Today, the following seems fundamental for the appropriate classification and measurement of financial assets according to IFRS 9:

  • division of financial assets according to what they are, i.e. what type of instrument they represent (step I);
  • cash flow characteristics test (hereinafter: SPPI[2]) for debt instruments (step II); business model test to answer some ancillary questions (step III).

In step I, you classify financial assets as either:

  • debt instruments;
  • derivatives;
  • equity instruments.

The proper classification of a bond that we took as an example, is a prerequisite for further steps. If this bond is properly classified as a debt instrument, it will undergo the SPPI test which we will discuss in the upcoming articles on our blog. The SPPI test can be positive or negative: a bond that tests negative shall be measured at fair value through profit or loss, whereas if it tests positive, it shall move on to the next step, where a business model test shall be made, namely you must determine if:

  • the bond  is held with the objective of collecting contractual cash flows;
  • the bond is held with the objective of collecting contractual cash flows and selling it;
  • none of the above.

If the first option is correct, the bond shall be measured at amortised cost. If the second option is correct, the bond shall be measured at fair value through other comprehensive income recognised in profit or loss. If the last option is the correct one, the bond shall be treated as a derivative and measured at fair value through profit or loss. The diagram below is a summary:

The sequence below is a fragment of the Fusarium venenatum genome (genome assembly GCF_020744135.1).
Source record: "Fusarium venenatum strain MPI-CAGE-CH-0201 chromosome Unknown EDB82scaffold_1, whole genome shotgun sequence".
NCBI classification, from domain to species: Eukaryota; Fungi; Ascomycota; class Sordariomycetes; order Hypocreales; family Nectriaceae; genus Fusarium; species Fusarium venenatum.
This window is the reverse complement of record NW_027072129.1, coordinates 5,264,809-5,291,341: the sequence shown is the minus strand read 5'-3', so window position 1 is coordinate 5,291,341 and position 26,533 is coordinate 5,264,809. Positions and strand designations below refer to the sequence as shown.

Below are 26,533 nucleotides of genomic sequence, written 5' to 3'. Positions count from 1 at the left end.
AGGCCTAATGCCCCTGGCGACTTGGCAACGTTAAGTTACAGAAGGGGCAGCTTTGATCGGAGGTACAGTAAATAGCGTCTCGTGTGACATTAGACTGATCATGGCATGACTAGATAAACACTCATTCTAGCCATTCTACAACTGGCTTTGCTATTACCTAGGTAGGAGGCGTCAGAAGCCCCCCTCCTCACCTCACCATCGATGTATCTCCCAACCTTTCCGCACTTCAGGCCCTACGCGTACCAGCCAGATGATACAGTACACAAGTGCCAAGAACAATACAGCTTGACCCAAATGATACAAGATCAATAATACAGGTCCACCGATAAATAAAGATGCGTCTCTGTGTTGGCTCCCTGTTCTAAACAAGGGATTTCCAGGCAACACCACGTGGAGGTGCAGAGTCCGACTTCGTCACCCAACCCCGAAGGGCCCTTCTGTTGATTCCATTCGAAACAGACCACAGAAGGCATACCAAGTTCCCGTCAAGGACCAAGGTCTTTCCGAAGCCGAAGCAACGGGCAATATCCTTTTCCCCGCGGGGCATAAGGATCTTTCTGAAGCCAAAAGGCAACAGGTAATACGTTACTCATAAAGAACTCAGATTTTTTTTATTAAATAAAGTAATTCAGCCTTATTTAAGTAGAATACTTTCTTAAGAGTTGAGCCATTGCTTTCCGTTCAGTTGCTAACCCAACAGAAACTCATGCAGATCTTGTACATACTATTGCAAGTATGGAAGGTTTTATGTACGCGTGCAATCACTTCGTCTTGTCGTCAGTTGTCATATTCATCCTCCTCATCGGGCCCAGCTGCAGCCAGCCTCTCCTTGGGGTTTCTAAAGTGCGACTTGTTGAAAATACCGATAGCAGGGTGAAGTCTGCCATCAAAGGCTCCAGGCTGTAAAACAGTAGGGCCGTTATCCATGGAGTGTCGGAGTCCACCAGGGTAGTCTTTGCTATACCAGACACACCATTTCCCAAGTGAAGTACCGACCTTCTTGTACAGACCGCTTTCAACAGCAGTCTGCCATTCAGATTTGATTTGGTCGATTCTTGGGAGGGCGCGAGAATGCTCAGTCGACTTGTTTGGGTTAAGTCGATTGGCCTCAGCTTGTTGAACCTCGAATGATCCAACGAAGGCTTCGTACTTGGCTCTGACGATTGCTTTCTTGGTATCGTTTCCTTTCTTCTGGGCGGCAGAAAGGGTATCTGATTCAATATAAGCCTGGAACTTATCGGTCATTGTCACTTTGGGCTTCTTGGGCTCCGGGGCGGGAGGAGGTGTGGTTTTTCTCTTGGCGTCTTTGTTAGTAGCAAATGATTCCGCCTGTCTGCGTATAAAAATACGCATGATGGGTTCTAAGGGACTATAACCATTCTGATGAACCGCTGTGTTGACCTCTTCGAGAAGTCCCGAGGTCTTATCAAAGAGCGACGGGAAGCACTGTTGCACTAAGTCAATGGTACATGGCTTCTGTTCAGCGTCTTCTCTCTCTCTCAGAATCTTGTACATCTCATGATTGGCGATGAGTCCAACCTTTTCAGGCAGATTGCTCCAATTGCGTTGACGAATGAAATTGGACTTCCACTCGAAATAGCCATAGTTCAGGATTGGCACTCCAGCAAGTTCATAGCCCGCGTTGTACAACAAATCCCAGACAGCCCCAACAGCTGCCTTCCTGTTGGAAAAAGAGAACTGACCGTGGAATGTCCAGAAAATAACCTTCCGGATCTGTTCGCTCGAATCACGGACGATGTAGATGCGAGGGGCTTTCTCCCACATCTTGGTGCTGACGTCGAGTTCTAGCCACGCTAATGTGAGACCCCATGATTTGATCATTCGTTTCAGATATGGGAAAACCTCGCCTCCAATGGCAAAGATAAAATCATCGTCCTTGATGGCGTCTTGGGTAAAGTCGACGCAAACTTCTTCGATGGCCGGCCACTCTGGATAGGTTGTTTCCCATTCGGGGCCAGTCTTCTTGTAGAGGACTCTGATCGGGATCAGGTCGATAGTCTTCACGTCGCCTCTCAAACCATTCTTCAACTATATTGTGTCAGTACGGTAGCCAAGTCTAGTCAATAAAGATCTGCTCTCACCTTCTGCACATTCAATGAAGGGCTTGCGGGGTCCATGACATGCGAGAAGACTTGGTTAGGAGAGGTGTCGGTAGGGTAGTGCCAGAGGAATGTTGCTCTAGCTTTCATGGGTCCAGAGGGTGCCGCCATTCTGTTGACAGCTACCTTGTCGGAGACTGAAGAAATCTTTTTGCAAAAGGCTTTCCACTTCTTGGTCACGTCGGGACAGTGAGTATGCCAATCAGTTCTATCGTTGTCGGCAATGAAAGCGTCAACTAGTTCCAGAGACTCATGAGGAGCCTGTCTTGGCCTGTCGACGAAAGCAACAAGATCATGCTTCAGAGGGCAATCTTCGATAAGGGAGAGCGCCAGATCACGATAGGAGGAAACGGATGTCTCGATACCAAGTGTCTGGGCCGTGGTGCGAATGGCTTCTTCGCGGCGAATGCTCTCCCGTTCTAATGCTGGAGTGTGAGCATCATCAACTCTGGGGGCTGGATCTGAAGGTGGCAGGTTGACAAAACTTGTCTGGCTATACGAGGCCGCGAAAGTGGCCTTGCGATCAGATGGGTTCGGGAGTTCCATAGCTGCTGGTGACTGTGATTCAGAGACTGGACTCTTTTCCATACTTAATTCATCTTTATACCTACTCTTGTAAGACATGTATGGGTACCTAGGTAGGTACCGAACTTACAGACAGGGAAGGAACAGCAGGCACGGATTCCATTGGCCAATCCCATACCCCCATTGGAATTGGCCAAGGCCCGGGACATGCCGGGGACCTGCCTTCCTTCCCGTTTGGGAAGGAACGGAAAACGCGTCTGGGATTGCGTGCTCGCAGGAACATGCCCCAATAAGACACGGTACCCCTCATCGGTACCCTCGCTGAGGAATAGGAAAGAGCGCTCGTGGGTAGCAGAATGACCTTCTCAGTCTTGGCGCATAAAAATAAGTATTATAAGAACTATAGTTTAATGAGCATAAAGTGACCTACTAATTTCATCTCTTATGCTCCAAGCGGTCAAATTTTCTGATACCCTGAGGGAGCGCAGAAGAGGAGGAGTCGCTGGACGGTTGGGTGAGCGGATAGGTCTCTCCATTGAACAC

diagramy_artykul_ps_po_angielsku_uzupelnuony_.jpg

We will most probably refer to this diagram more than once when discussing the classification and measurement of financial assets in our articles to come. Finally, I am obliged to give you the principles of measurement of bonds being your financial liabilities. In this case, as set forth by the Polish balance sheet law, the amortised cost method shall be applied, which is in line with IFRS 9, paragraphs 4.2.1 and 4.2.2., to be precise, stating clearly that all financial liabilities, including bonds we discuss, must be measured with this method, unless the entity decides to measure financial liabilities at fair value through profit or loss, provided that e.g. this will give more accurate and more appropriate data than in the amortised cost scenario.

We encourage you to follow our articles on the blog: the upcoming one will discuss the SPPI test.

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[1] What is interesting, the measurement of financial liabilities at amortised cost and fair value through profit or loss is still possible, only slightly changed, which will be discussed in the upcoming articles.

[2] Solely Payment of Principal and Interest.